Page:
Big Pacific: The Galápagos Tortoise, a roaming reptile

From pages 116-118 of Big Pacific:

Perhaps the best known Galápagos inhabitants are the tortoises after which the archipelago was named — the word ‘galápago’ meaning tortoise in Spanish. Sometimes weighing in excess of 400 kilograms (900 pounds), they are the world’s largest tortoise, and also one of its longest lived.

Galápagos tortoises can survive without food or water for six months or more by breaking down body fat to produce sufficient water and nutrients. This remarkable adaptation helps them endure droughts on the islands’ arid lowlands, but also led to their mass exploitation by whalers and sealers who captured and kept the animals on board their ships as a convenient source of fresh meat for long sea voyages. This led not just to a rapid decline in Galápagos tortoise numbers but the extinction of several sub-species once found on the islands.

[Galápagos tortoises] move regularly from arid lowlands to lusher highlands, over time creating trails across the landscape.

Typically the herbivorous animals’ diet is the product of a daily routine which sees them wander along well-worn paths from the lower slopes of their island homes to the volcanic highlands. Here the tortoises enjoy the abundance of water and plants — including an introduced and highly invasive species of guava that now seems to be sustaining some tortoise populations.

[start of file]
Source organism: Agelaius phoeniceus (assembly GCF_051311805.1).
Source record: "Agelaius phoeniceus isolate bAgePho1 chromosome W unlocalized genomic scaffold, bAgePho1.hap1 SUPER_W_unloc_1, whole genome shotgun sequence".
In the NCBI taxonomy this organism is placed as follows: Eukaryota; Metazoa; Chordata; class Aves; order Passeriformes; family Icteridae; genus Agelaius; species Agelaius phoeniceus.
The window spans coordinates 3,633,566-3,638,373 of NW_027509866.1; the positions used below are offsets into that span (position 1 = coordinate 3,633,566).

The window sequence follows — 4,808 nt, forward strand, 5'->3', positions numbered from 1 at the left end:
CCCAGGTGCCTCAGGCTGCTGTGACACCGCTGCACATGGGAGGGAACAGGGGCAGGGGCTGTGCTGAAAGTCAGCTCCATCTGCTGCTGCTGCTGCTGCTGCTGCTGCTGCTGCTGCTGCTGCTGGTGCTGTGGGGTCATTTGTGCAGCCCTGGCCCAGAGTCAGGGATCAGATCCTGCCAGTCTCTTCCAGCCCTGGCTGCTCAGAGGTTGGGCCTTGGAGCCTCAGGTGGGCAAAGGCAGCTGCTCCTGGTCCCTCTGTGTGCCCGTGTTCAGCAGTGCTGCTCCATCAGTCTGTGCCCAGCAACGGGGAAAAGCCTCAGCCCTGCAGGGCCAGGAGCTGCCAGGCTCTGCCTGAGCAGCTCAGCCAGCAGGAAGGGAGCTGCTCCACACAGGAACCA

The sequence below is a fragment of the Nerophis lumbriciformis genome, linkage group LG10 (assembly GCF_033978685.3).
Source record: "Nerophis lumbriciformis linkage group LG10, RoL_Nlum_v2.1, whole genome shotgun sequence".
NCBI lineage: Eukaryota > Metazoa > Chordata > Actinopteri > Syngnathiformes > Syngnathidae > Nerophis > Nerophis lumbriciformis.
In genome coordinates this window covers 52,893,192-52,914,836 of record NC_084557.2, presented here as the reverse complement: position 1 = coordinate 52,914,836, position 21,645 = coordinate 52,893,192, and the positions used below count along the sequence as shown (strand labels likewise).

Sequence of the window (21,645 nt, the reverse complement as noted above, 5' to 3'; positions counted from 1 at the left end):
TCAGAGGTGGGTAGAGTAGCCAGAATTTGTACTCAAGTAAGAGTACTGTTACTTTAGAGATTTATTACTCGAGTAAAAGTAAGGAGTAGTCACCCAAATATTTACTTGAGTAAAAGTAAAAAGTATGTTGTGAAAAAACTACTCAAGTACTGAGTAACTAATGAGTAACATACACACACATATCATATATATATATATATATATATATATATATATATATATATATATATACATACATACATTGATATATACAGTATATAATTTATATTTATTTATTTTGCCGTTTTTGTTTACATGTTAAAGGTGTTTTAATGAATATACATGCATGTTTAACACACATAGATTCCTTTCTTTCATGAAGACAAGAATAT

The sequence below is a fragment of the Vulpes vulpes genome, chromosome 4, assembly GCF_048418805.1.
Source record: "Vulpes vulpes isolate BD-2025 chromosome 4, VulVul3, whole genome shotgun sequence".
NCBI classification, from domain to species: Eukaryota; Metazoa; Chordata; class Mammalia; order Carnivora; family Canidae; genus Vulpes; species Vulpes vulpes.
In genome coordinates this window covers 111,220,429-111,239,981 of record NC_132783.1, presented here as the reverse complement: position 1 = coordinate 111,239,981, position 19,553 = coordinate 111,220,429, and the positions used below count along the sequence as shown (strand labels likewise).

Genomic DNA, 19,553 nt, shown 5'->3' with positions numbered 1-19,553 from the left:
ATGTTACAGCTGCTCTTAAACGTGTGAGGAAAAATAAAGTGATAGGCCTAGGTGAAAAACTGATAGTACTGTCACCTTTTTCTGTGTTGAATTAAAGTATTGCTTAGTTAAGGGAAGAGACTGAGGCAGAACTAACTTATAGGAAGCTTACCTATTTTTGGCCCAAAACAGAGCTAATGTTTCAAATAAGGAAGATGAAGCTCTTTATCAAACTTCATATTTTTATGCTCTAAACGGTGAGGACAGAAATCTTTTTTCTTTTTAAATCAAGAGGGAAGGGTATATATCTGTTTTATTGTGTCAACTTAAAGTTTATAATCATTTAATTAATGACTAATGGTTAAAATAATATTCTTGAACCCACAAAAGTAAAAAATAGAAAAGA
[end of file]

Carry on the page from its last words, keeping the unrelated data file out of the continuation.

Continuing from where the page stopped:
Big Pacific: Passionate, Voracious, Mysterious, Violent
By Rebecca Tansley

The Pacific Ocean covers one-third of Earth’s surface—more than all of the planet’s landmasses combined. It contains half of the world’s water, hides its deepest places, and is home to some of the most dazzling creatures known to science. The companion book to the spectacular five-part series on PBS produced by Natural History New Zealand, Big Pacific breaks the boundaries between land and sea to present the Pacific Ocean and its inhabitants as you have never seen them before.

Illustrated in full color throughout, Big Pacific blends a wealth of stunning Ultra HD images with spellbinding storytelling to take you into a realm teeming with exotic life rarely witnessed up close—until now. The book is divided into four sections, each one focusing on an aspect of the Pacific. “Passionate Pacific” looks at the private lives of sea creatures, with topics ranging from the mating behaviors of great white sharks to the monogamy of wolf eels, while “Voracious Pacific” covers hunting and feeding. In “Mysterious Pacific,” you will be introduced to the Pacific’s more extraordinary creatures, like the pufferfish and firefly squid, and explore some of the region’s eerier locales, like the turtle tombs of Borneo and the skull caves of Papua New Guinea. “Violent Pacific” examines the effects of events like natural disasters on the development of the Pacific Ocean’s geography and the evolution of its marine life.

Providing an unparalleled look at a diverse range of species, locations, and natural phenomena, Big Pacific is truly an epic excursion to one of the world’s last great frontiers.

Learn more by watching Big Pacific, airing Sundays on PBS Guam and CPTV Spirit. Watch the trailer below:

 

 

This post is part of a series, explore additional posts here<< Big Pacific: Nomura’s jellyfish, the ocean’s drifterBig Pacific: Palolo Worms, the sprawling spectacle >>